ImageThe Newbery Committee usually chooses a book on the high end of the range, so I’m thinking that Navigating Early could be their choice. If they decide to go with a younger audience, I’d say The Year of Billy Miller. For myself, I’d be very happy with Navigating Early, and my younger choice would probably be Flora & Ulysses. However, I really love all five of these titles, and I recommend all of them highly for you or your children.

The 2014 Newbery announcement will be on January 27th, so we still have a few weeks to go. If I read something better in the meantime, I’ll be sure to let you know!

Enjoy!

Postscript: Yes, I can think of a nonfiction book that I loved! Leon Leyson’s autobiography, The Boy on the Wooden Box, was quite distinguished, and a story that children should read for generations. I don’t know why I forgot about it.

Update: I went on to read Better Nate Than Ever, by Tim Federle, reviewed on January 15, and P.S. Be Eleven, by Rita Williams-Garcia, reviewed January 20. Of these two, only P.S. Be Eleven is a strong contender. Although it is not a favorite of mine, it is quite distinguished.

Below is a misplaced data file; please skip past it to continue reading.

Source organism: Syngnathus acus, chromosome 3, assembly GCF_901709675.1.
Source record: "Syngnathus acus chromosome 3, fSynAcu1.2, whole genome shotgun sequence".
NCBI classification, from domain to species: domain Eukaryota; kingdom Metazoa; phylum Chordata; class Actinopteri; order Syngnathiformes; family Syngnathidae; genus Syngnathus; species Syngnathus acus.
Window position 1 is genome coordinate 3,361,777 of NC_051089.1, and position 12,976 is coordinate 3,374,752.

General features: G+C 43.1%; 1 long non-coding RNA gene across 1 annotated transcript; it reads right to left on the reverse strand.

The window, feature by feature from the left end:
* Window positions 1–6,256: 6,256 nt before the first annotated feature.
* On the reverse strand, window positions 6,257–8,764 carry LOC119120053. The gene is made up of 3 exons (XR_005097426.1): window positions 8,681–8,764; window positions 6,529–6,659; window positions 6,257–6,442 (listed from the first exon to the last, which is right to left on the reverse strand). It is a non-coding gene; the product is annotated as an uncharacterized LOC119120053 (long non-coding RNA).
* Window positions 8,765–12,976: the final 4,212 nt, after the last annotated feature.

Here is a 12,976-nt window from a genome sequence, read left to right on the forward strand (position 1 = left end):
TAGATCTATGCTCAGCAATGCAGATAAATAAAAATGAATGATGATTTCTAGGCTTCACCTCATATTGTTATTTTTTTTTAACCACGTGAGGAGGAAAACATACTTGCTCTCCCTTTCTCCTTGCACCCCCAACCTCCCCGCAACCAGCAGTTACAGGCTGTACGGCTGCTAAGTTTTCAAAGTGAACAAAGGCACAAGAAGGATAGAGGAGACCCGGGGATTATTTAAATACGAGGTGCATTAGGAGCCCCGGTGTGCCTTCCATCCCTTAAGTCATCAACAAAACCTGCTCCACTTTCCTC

Disclaimer: Opinions expressed are solely my own and do not reflect those of my employer or anyone else.

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The Boy on the Wooden Box, by Leon Leyson

“He who saves a life saves the world entire.”- The Talmud

The Boy on the Wooden BoxLeib Leyson was eight years old when his family moved from his parents’ ancestral village of Narewka, Poland, to the then-capital city of Krakow, where his father had taken a job that would help his family to live more prosperously than they could in a small town. His mother missed her family, but Leib was entranced by the beauty of a city he had only seen in pictures and heard about in stories. He went to school, played with friends, and lived securely with his loving, Jewish family. Jews made up about a quarter of Krakow’s residents, and everyone lived and worked together amiably.